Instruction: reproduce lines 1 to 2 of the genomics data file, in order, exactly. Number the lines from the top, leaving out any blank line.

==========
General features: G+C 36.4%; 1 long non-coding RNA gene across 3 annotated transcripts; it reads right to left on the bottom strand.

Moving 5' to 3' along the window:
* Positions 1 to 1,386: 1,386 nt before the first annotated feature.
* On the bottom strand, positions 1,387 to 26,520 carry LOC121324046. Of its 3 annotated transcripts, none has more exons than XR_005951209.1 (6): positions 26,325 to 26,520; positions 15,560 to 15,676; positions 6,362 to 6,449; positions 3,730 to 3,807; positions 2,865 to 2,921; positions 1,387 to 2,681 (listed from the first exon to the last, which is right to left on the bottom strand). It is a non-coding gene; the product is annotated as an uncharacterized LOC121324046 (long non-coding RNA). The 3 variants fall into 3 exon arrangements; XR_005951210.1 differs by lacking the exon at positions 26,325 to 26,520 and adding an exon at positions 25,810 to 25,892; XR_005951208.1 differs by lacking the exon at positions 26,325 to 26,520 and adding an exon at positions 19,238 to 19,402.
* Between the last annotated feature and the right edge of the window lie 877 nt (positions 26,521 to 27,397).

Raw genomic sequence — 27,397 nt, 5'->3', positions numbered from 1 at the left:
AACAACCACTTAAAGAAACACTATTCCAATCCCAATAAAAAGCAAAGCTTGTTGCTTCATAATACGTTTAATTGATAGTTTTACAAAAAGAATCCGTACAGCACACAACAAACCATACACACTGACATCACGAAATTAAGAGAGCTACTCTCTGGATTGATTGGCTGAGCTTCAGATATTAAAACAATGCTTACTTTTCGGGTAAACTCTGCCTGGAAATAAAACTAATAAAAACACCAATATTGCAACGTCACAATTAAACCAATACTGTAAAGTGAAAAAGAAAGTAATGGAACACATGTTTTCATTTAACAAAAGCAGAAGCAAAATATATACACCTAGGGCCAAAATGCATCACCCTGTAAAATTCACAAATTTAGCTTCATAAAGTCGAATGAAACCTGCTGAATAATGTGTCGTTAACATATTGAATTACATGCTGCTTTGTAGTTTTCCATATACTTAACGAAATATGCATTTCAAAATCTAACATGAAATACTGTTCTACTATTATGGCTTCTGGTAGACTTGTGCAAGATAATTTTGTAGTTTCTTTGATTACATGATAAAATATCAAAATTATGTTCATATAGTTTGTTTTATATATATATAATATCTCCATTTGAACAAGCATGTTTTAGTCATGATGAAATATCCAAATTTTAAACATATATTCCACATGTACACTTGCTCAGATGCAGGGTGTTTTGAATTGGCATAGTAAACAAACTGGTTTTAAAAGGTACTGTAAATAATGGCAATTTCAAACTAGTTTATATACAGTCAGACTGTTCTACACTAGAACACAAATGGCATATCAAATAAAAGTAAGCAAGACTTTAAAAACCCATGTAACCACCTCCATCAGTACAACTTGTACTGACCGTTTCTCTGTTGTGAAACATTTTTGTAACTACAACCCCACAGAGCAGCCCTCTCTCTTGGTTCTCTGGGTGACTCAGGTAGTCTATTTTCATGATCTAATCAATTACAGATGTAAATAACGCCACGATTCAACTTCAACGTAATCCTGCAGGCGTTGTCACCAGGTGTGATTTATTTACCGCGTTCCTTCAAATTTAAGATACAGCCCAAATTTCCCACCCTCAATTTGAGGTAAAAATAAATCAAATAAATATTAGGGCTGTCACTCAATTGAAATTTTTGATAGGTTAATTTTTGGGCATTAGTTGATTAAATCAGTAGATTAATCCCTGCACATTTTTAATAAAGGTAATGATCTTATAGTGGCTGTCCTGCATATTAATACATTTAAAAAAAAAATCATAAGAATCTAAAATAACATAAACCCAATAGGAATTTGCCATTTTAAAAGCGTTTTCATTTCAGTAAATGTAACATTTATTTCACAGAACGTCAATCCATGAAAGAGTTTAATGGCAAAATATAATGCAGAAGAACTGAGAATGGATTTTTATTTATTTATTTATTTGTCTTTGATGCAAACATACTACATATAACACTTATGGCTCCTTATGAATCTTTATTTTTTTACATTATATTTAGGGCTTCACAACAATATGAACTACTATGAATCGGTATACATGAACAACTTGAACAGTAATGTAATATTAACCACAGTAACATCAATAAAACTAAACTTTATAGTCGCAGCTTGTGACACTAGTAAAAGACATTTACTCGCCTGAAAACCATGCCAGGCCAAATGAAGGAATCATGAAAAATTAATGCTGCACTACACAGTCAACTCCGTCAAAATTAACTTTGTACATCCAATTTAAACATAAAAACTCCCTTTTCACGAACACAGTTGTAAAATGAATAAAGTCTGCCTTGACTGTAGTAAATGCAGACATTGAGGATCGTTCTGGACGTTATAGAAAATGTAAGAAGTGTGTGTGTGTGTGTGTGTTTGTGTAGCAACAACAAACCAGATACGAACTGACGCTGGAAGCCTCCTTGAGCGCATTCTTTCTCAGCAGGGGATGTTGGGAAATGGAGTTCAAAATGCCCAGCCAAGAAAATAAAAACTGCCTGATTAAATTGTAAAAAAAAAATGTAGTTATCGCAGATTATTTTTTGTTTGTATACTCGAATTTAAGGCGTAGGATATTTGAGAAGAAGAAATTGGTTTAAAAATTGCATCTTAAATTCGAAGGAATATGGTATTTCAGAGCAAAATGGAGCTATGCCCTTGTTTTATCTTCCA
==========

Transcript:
General features: G+C 36.4%; 1 long non-coding RNA gene across 3 annotated transcripts; it reads right to left on the bottom strand.

Moving 5' to 3' along the window: